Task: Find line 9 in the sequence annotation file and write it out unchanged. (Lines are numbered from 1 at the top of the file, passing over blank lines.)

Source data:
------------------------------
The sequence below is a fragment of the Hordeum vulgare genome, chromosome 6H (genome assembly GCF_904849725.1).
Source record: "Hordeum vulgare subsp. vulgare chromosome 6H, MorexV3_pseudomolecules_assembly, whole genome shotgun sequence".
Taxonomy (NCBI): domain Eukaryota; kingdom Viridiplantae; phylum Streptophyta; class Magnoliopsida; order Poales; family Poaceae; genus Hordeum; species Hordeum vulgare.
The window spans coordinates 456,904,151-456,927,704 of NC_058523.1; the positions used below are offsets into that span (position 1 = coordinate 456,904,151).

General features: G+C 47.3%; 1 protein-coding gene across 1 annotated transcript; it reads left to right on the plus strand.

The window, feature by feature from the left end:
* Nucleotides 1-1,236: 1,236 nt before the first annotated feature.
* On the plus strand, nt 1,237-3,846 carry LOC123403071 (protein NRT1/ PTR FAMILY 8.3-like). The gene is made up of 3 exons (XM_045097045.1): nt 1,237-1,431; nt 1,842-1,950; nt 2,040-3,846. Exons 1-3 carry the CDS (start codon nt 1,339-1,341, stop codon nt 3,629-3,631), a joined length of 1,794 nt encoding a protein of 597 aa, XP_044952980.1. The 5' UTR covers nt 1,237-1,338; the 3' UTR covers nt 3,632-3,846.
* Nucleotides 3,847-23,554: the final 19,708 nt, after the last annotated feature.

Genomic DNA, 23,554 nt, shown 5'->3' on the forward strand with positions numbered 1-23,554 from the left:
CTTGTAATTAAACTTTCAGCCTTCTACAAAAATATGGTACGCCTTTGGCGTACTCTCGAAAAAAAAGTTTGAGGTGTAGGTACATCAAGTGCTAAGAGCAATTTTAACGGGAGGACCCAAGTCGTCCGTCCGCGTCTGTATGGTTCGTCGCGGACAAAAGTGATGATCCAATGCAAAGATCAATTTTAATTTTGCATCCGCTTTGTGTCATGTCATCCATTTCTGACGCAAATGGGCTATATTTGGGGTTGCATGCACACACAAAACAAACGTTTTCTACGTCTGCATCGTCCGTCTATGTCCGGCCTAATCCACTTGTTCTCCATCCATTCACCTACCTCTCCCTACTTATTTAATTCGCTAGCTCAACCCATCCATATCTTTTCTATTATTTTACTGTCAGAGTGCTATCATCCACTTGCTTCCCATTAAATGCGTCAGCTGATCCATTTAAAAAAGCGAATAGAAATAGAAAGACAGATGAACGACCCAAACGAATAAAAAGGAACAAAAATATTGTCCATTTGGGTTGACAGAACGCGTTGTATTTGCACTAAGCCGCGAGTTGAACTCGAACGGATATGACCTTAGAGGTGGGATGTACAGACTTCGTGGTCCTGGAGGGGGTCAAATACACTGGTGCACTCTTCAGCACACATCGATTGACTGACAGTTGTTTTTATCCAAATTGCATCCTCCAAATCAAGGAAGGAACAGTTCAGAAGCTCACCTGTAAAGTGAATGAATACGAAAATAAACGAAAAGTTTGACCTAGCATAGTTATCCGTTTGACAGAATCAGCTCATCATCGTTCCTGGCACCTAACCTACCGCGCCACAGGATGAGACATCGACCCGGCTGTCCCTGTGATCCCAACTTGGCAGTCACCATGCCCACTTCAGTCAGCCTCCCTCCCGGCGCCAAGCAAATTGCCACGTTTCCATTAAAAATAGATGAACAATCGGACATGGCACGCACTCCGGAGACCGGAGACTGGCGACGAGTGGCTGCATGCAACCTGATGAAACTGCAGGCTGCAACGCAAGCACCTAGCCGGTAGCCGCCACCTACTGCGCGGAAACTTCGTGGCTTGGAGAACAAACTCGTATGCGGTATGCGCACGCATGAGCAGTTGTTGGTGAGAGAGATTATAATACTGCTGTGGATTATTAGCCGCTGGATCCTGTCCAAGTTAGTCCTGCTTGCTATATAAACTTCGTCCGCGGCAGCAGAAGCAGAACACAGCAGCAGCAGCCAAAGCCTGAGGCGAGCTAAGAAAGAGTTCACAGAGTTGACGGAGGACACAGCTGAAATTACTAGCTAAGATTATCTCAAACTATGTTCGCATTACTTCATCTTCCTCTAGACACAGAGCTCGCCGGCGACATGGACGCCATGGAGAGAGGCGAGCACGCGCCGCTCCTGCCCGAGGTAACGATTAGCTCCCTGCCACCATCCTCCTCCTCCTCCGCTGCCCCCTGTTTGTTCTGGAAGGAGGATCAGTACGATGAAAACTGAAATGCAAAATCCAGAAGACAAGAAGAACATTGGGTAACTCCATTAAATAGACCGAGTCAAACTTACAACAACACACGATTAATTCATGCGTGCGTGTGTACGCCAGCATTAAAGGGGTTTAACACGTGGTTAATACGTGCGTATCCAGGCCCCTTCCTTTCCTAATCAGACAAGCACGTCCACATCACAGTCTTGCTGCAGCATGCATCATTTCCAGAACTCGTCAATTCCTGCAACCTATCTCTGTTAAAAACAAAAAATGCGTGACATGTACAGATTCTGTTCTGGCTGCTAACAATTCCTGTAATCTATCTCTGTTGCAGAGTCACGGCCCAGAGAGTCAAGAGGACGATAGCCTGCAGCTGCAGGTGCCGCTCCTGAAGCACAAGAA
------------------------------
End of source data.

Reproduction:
* Nucleotides 3,847-23,554: the final 19,708 nt, after the last annotated feature.